Ending on a happy note, Vishwanathan says his recent sugar levels are normal and his BMI is also in the Normal range, as against the Obese category that he was in two years back. He is also much more mindful and has made changes to his lifestyle besides reducing his teaching hours 😊.

He advises Newbies to go slow focusing initially on 10K for atleast 2-3 months, improving their timing. Then moving on to HMs which they should focus on for atleast a year before graduating to FMs and Ultras. He says one should not forget the primary goal of running for health. Basically every runner should develop patience, transit slowly and let their body accept the changes gradually.

Vishu signs off saying, “Work for Endurance, Speed will happen for sure.”

Lost in the woods

Lost in the woods
I was running on a trail. The redwoods were a magnificent sight and I was basking in the glory of running amidst nature. The organizers had asked us to follow the arrows marks and said that volunteers would be stationed at regular intervals.
I was soon lost in the beauty of the pristine green surroundings, the chirrup of the birds and the rustling sound of the leaves.  So much that I failed to keep track of other runners.
All on a sudden, I came to a halt. I seemed to have missed the arrow marks. Was I going in the right direction? Where were the rest of the runners?  I looked around frantically hoping to see someone who could guide me in the right direction.
I looked at the ground hoping to see an arrow mark somewhere as an indication of  where I was headed. All I saw were wild mushrooms. Beads of perspiration began to form on my forehead. I took out my phone and saw there was no signal. I almost cried out in despair. I ran up and down the pathway but I was clearly lost.
“Hey there, looking for something?”
I turned around to see an elderly lady dressed in a red t shirt and track pants.
“I lost my way.” I said almost in tears.
“Here. Have a sip of this”. She said handing me an energy drink.
“Where are the other runners? You see I was asked to keep track of the arrow marks but I couldn’t find them. “
“Relax. You will be fine.” She assured me.
“Are you running too?” I asked.
She smiled.
“Just go down that pathway and take a right turn. You will reach a road and if you follow that road, you will reach the finish line.”
I took a sip of the energy drink and listened to her instructions.
I looked at the direction she was pointing at just to get a vague idea about the path I was going to follow.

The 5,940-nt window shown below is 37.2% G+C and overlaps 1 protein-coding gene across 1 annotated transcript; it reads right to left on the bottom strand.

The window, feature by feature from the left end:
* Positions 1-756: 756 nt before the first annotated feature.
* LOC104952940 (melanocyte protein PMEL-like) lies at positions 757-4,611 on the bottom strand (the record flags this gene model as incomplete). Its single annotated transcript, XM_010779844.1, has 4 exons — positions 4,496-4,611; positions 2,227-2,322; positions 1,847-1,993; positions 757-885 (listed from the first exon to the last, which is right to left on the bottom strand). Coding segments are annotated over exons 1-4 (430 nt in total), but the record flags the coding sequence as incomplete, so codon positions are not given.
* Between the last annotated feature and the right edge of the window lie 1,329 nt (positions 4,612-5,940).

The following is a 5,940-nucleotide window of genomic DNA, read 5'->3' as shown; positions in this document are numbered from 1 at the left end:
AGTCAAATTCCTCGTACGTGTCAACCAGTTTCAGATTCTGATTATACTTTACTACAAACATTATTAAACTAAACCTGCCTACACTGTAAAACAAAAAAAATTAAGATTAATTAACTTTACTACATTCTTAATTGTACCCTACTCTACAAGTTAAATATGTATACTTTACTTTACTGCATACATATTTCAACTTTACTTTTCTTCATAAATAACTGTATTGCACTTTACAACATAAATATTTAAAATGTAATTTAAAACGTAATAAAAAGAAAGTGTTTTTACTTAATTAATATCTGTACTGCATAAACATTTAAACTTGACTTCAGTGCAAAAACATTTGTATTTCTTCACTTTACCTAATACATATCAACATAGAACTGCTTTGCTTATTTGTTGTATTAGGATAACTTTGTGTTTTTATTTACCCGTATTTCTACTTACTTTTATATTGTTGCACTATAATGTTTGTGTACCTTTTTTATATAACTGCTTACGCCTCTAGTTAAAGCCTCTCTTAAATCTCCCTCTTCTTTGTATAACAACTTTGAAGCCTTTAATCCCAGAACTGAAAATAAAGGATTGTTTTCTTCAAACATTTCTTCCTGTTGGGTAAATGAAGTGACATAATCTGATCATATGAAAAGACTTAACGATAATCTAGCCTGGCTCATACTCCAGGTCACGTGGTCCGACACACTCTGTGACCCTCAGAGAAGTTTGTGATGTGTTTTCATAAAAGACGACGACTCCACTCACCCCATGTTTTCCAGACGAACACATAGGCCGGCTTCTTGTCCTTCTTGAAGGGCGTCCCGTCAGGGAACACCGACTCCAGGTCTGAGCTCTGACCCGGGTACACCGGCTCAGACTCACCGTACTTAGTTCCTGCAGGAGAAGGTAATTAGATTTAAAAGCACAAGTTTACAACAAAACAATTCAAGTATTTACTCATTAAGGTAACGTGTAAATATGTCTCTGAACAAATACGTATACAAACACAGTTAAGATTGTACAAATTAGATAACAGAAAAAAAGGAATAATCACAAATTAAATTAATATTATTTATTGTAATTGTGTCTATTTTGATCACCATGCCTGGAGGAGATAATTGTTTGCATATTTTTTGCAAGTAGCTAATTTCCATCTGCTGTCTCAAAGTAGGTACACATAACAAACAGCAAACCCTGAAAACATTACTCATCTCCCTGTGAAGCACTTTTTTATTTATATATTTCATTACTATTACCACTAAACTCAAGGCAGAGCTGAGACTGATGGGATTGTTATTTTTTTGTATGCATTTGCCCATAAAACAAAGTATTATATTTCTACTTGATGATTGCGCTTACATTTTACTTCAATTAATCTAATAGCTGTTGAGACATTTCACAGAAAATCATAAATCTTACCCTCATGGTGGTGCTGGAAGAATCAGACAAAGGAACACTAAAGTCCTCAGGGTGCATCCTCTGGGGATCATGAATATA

“Thanks” I said turning towards her. But she was not there.
“Hello. Where are you?” I called out.
Suddenly everything seemed still. The eerie silence in the woods was deafening. Confused I headed towards the muddy pathway and ran for a while before I took a turn towards the road.   Some volunteers were stationed there. They were dressed in white T shirts and shorts.
“Looking good.” they said as I paused at the aid station to take a sip of water.
“You know one of your volunteers was really helpful. I got lost she directed me this way.” Pointing to the direction where the woods were deep.
One of the volunteers looked at me strangely. “There is no one there”, he said.
“That lady in red T shirt…” I began.
“All our volunteers wear white t shirts. Not sure whom you saw.” he exclaimed.
I shivered as a gentle breeze blew at that time.
I soon reached the end of my run.
“Hello there, so how was your run?” The organizer asked smiling at me. I mentioned about the lady in red and he looked as perplexed as the volunteer.
“Well, we don’t station our volunteers there. That part of the woods carries some stories I hear.”
“Like?” I prompted
“Oh, we don’t want to scare you. Enjoy the breakfast.”
As I went home I couldn’t help but ponder about the lady in red.
Who was she??
Happy Friday the thirteenth! 😱

Lessons from Trail Running

Running imparts some interesting  lessons that holds forte in the long run. (Pun intended) Looking back at the events that I have done, there has been an interesting mix of trail and road running. While both courses have been challenging, I realize how trail running tends to enhance your mental strength a lot more.
Runs organized in a city have an enormous crowd support and volunteers stationed at every nook and corner.  Those placards with witty lines and loud cheers work as a marvelous booster. Enough to melt those fatigue spells and break down that infamous runner’s wall. You derive strength just seeing fellow runners by your side. Makes you realize that you aren’t alone in your journey to the finish line.
Trail running on the other hand does not always attract a large crowd. The loud cheer by the city crowd is conspicuous by its absence on these courses.  A chance of getting lost in the woods is pretty high if you do not follow the coloured arrow marks on these uneven terrains.
Nature’s trail presents a runner with some daunting inclines and harsh weather conditions. When you look around in despair just for that little motivation, you realize you are on your own.
Similar to life’s scenario where at times you are left to tend to your own troubles. People may not always turn up at your doorstep to pull you out of your woes. Such instances make you tougher and gives you the confidence to battle some really trying circumstances without having to depend on other folks.
The Gita emphasizes the fact that you come alone to this world and go back alone. Glad that the one year in US has taught me this. As the saying goes what doesn’t kill you will only make you stronger.